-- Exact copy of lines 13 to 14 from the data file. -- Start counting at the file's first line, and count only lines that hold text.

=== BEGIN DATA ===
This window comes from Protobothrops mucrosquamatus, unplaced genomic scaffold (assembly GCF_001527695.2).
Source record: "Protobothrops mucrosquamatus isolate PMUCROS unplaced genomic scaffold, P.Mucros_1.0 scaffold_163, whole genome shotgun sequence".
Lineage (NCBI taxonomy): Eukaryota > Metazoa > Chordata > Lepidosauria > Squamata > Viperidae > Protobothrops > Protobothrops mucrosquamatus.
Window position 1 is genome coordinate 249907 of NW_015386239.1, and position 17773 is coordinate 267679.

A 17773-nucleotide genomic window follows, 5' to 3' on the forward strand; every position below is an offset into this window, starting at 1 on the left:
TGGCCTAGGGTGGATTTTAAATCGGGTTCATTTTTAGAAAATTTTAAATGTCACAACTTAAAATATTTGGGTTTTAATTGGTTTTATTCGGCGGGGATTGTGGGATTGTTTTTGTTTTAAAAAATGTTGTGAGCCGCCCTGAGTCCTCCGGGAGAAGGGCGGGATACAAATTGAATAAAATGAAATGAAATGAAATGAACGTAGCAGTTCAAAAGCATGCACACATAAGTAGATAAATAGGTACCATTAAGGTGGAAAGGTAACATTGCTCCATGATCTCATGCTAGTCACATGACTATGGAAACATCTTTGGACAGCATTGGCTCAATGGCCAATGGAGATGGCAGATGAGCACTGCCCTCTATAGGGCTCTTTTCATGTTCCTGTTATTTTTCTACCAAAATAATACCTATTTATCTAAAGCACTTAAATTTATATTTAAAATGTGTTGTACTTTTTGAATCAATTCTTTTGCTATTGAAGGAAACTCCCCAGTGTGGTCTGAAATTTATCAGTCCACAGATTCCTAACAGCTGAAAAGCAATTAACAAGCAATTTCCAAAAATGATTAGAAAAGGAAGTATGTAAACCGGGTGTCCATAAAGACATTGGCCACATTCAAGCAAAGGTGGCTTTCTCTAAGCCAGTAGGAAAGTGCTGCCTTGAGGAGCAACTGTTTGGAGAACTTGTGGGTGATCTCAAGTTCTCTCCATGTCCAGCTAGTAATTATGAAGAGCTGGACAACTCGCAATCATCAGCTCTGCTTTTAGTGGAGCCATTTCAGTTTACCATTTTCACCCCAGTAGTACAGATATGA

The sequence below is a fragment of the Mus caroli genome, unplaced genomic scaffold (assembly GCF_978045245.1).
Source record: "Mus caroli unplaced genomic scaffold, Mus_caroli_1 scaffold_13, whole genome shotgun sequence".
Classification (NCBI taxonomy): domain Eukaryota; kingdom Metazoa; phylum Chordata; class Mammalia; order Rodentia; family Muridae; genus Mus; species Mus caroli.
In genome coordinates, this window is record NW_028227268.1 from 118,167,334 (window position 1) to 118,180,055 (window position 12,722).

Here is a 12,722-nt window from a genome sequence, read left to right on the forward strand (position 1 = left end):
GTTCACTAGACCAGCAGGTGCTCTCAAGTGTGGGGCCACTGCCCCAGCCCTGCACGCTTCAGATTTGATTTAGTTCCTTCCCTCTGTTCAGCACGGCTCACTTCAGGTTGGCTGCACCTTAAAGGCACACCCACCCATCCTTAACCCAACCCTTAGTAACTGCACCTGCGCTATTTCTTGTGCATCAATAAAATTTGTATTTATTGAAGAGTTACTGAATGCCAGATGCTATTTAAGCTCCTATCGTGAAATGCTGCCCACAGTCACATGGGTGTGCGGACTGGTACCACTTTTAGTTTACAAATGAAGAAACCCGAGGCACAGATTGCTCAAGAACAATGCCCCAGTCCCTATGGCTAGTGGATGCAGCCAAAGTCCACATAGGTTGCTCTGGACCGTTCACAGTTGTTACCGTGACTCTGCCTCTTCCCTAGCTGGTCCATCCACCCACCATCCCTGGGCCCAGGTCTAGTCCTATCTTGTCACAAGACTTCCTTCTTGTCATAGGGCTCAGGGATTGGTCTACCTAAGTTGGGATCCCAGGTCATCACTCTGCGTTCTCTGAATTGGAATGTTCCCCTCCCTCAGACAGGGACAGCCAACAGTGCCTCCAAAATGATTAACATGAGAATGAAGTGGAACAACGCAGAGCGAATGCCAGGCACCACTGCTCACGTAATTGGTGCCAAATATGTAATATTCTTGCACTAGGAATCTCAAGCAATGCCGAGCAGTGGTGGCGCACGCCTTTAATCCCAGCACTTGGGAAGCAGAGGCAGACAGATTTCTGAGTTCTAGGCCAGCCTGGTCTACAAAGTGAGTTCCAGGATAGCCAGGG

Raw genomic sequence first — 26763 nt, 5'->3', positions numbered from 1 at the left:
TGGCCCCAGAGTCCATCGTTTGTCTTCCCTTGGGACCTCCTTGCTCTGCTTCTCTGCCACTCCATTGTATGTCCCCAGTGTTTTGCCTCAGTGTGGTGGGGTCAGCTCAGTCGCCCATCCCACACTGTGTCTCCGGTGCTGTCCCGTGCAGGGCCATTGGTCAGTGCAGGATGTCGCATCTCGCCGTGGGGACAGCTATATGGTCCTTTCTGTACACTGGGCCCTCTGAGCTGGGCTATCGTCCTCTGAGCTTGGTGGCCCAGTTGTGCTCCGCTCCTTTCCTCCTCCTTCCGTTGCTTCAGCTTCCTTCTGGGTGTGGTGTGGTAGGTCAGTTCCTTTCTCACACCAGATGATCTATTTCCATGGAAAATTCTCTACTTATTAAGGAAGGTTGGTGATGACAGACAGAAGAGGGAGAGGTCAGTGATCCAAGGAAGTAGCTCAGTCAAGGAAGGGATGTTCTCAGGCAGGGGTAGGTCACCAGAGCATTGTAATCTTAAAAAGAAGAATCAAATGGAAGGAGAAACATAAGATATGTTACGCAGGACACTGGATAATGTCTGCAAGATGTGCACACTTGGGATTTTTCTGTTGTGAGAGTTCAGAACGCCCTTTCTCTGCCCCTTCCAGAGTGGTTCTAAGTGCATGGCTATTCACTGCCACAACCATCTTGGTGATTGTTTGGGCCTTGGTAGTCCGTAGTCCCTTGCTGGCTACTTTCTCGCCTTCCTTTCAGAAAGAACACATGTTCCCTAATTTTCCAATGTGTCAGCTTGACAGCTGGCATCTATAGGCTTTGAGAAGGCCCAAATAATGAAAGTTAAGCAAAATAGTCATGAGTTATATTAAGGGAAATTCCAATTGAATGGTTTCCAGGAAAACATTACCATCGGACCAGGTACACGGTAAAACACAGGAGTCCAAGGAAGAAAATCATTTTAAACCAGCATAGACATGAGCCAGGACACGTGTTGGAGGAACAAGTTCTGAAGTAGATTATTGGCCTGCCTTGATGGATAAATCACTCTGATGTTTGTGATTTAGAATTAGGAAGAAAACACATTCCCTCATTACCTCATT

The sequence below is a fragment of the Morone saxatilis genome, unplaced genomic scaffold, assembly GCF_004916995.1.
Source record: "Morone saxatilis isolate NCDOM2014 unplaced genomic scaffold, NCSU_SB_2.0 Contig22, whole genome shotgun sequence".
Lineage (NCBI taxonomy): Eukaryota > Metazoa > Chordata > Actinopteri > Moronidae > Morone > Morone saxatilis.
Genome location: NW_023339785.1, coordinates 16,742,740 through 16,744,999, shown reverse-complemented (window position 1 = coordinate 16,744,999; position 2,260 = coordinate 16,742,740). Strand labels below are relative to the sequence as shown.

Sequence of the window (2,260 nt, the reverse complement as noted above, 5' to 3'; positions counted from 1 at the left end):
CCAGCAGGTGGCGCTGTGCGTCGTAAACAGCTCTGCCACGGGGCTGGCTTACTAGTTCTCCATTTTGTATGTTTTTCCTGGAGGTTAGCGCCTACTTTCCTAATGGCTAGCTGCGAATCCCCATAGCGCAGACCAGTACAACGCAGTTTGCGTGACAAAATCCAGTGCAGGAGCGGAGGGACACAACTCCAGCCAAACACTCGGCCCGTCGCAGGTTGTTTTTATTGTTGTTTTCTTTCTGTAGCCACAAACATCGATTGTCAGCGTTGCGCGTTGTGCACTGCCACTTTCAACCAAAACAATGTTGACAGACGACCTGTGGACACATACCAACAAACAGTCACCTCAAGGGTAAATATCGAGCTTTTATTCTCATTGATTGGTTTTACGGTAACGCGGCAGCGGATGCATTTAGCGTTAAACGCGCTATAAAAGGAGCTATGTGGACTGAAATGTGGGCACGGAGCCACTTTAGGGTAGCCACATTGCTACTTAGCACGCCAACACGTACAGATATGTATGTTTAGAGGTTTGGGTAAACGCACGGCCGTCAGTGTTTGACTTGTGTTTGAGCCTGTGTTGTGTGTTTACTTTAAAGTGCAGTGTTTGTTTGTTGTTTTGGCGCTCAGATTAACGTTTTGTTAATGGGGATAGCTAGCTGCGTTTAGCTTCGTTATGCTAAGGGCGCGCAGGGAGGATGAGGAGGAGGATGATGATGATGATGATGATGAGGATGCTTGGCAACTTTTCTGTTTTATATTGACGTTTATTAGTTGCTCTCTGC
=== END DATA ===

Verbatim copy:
Raw genomic sequence first — 26763 nt, 5'->3', positions numbered from 1 at the left:
TGGCCCCAGAGTCCATCGTTTGTCTTCCCTTGGGACCTCCTTGCTCTGCTTCTCTGCCACTCCATTGTATGTCCCCAGTGTTTTGCCTCAGTGTGGTGGGGTCAGCTCAGTCGCCCATCCCACACTGTGTCTCCGGTGCTGTCCCGTGCAGGGCCATTGGTCAGTGCAGGATGTCGCATCTCGCCGTGGGGACAGCTATATGGTCCTTTCTGTACACTGGGCCCTCTGAGCTGGGCTATCGTCCTCTGAGCTTGGTGGCCCAGTTGTGCTCCGCTCCTTTCCTCCTCCTTCCGTTGCTTCAGCTTCCTTCTGGGTGTGGTGTGGTAGGTCAGTTCCTTTCTCACACCAGATGATCTATTTCCATGGAAAATTCTCTACTTATTAAGGAAGGTTGGTGATGACAGACAGAAGAGGGAGAGGTCAGTGATCCAAGGAAGTAGCTCAGTCAAGGAAGGGATGTTCTCAGGCAGGGGTAGGTCACCAGAGCATTGTAATCTTAAAAAGAAGAATCAAATGGAAGGAGAAACATAAGATATGTTACGCAGGACACTGGATAATGTCTGCAAGATGTGCACACTTGGGATTTTTCTGTTGTGAGAGTTCAGAACGCCCTTTCTCTGCCCCTTCCAGAGTGGTTCTAAGTGCATGGCTATTCACTGCCACAACCATCTTGGTGATTGTTTGGGCCTTGGTAGTCCGTAGTCCCTTGCTGGCTACTTTCTCGCCTTCCTTTCAGAAAGAACACATGTTCCCTAATTTTCCAATGTGTCAGCTTGACAGCTGGCATCTATAGGCTTTGAGAAGGCCCAAATAATGAAAGTTAAGCAAAATAGTCATGAGTTATATTAAGGGAAATTCCAATTGAATGGTTTCCAGGAAAACATTACCATCGGACCAGGTACACGGTAAAACACAGGAGTCCAAGGAAGAAAATCATTTTAAACCAGCATAGACATGAGCCAGGACACGTGTTGGAGGAACAAGTTCTGAAGTAGATTATTGGCCTGCCTTGATGGATAAATCACTCTGATGTTTGTGATTTAGAATTAGGAAGAAAACACATTCCCTCATTACCTCATT